By Eq. 10, a probability is ascribed to each estimate of α (corresponding to a specific noise level of the experimental data). For each α, the best estimate Hα(τ) is given by the minimum of Eq. 5, and the average \(\langle H_\alpha(\tau) \rangle\) is calculated from all these solutions (\(\langle\cdot\rangle\) denoting average over α). Using this method, no choice of a single value for the regularization parameter is necessary. For the examples shown below, the values of α that have non-negligible probabilities were found within one or two decades (see, e.g., Fig. 6), but all values of α were used in the calculation of the average. Calculation of Hα(τ) for several hundreds values of α only requires a few seconds of CPU time. Typically, 200 different solutions of Hα(τ) corresponding to 200 different values of α were used for each of the examples shown below. Increasing this number by diminishing the difference between two consecutive α’s and/or extending the limits for α did not influence the final estimate. The variance for H(τ) can be determined from \(\langle[\langle H_\alpha(\tau) \rangle - H_\alpha(\tau)]^2\rangle\) by using all the calculated solutions with their respective probabilities.

A further advantage of the Bayesian selection of the regularization parameter is that it is easily generalized to two noise levels for the same data set, which may be relevant to viscoelastic measurements, as the overall noise level for the storage modulus often differs from the overall noise level of the loss modulus. This will increase the necessary CPU time, but a calculation may still be done in less than 1 min with the present algorithm, which may be optimized further if necessary.

Information in the data—quantification

As a measure of the information content in the data, the “number of good parameters” Ng (e.g., Gull 1989) has been suggested from regularization by the maximum entropy method:
$$N_g=\sum_{j=1}^N \frac{\lambda_j}{\alpha + \lambda_j}$$
(11)
Here, λj are the eigenvalues of B and α is the Lagrange multiplier of Eq. 5. By this equation, Ng “counts” the number of eigenvalues of B, which is large compared to the Lagrange multiplier α, balancing the information in the data (eigenvalues for B) against the weight of the regularizing functional or prior (eigenvalues for αA). For entropy regularization A = I, where I is the unity matrix. Hence Eq. 11 gives the number of directions in parameter space, which is determined well for the given noise level. For the general case—using other forms of regularization than maximum entropy—the denominator of Eq. 11 has to be replaced by the eigenvalues of the matrix αA + B (see, e.g., MacKay 1992). Overfitting the data will reduce the Lagrange multiplier α and increase Ng, whereas underfitting the data will have the opposite effect.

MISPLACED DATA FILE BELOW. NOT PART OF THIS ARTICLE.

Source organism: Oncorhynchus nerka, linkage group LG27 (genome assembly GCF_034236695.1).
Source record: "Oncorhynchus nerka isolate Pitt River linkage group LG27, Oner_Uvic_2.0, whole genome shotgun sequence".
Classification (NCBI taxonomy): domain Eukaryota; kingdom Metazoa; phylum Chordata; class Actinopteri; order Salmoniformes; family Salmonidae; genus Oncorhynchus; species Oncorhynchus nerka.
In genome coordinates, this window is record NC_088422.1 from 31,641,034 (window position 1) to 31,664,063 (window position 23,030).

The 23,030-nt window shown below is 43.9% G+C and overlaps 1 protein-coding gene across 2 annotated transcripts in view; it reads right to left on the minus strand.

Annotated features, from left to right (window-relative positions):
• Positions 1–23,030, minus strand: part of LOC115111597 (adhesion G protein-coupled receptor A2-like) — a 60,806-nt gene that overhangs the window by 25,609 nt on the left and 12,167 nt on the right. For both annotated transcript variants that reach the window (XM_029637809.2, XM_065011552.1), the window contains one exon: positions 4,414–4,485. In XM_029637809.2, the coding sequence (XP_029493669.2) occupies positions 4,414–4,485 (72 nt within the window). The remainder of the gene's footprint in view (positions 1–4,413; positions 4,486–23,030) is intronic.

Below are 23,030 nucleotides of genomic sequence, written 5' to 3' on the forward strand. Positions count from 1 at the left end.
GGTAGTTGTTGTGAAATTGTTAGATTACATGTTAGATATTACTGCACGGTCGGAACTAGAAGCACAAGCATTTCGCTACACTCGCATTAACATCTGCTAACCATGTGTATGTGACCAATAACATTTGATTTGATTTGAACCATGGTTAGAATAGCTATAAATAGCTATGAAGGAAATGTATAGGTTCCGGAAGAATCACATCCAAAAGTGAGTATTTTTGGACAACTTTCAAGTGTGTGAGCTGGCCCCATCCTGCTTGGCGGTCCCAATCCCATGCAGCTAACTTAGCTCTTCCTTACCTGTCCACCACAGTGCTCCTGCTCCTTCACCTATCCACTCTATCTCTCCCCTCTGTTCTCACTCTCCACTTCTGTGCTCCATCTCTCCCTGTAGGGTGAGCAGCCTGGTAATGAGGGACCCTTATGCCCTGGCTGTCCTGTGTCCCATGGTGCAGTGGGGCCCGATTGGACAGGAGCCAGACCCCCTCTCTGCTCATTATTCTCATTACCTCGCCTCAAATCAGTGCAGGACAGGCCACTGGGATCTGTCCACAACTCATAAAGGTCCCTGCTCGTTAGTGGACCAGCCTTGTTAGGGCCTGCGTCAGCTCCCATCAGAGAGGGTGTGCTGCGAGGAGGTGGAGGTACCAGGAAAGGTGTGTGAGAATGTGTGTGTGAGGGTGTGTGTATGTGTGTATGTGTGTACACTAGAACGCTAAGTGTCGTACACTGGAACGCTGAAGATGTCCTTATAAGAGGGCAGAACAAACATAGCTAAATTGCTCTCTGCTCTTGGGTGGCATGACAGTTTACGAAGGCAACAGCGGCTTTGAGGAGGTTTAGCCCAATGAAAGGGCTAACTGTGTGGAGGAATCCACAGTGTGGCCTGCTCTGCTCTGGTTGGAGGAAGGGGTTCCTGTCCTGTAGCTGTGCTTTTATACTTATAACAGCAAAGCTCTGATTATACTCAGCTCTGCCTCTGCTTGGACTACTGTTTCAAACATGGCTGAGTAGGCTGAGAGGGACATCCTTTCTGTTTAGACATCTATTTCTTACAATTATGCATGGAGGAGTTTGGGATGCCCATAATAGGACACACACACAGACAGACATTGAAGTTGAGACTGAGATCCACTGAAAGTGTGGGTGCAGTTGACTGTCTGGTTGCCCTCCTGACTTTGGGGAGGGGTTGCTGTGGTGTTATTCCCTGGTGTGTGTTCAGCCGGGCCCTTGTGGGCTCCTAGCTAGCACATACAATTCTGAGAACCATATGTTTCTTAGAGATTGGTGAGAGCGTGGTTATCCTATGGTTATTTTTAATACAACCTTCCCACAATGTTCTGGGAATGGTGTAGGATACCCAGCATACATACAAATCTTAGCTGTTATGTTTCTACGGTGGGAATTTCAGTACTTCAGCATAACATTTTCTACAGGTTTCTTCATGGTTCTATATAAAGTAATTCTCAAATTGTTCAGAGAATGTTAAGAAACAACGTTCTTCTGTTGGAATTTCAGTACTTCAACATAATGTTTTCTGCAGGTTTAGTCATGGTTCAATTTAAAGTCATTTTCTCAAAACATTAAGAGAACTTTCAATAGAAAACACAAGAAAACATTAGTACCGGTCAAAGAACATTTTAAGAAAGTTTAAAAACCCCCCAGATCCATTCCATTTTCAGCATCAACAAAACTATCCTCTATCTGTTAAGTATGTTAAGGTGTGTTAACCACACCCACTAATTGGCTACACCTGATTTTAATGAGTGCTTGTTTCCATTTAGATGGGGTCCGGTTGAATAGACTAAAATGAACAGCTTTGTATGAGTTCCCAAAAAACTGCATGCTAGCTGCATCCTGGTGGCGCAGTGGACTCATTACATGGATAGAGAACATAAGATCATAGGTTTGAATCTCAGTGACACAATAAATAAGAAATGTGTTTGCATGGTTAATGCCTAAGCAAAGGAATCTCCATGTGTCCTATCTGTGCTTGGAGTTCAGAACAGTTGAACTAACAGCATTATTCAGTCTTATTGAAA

As the amount of new information in a given data set is dependent upon the prior knowledge, the number of good parameters in a given data set is dependent upon the regularization functional that expresses the prior knowledge. Mathematically, the information (entropy) is measured relative to a prior as given by Eq. 8—Changing the prior will change the information content of a given data set. As such, Ng is a relative number.

It should be noted that estimating Ng good parameters from the data corresponds to reducing the number of degrees of freedom for the χ2 by Ng, which is similar to the conventional reduction of the number of degrees of freedom for the χ2 by the number of fitting parameters. Fitting the “true” information in the data invariably leads to fitting of some of the noise as well (see MacKay 1992). Writing the reduced \(\chi^2_r\) for M data points leads to
$$\chi^2_r=\frac{M}{M+N_g}$$
(12)
For a recent overview paper on Bayesian inference in physics, see, e.g., Dose (2003).

Results and discussion

For the purpose of comparing the regularizing functionals described above in combination with the Bayesian method to previous results for estimation of the relaxation function, examples similar to those of Honerkamp andWeese (1989, 1990) have been chosen. Two relaxation functions H(τ) have been used for the simulated data, one having two well-separated peaks of equal intensity and equal width and one having two peaks of different intensities and different widths. These examples are referred to below as a and b, respectively, and the functions are shown in Fig. 2.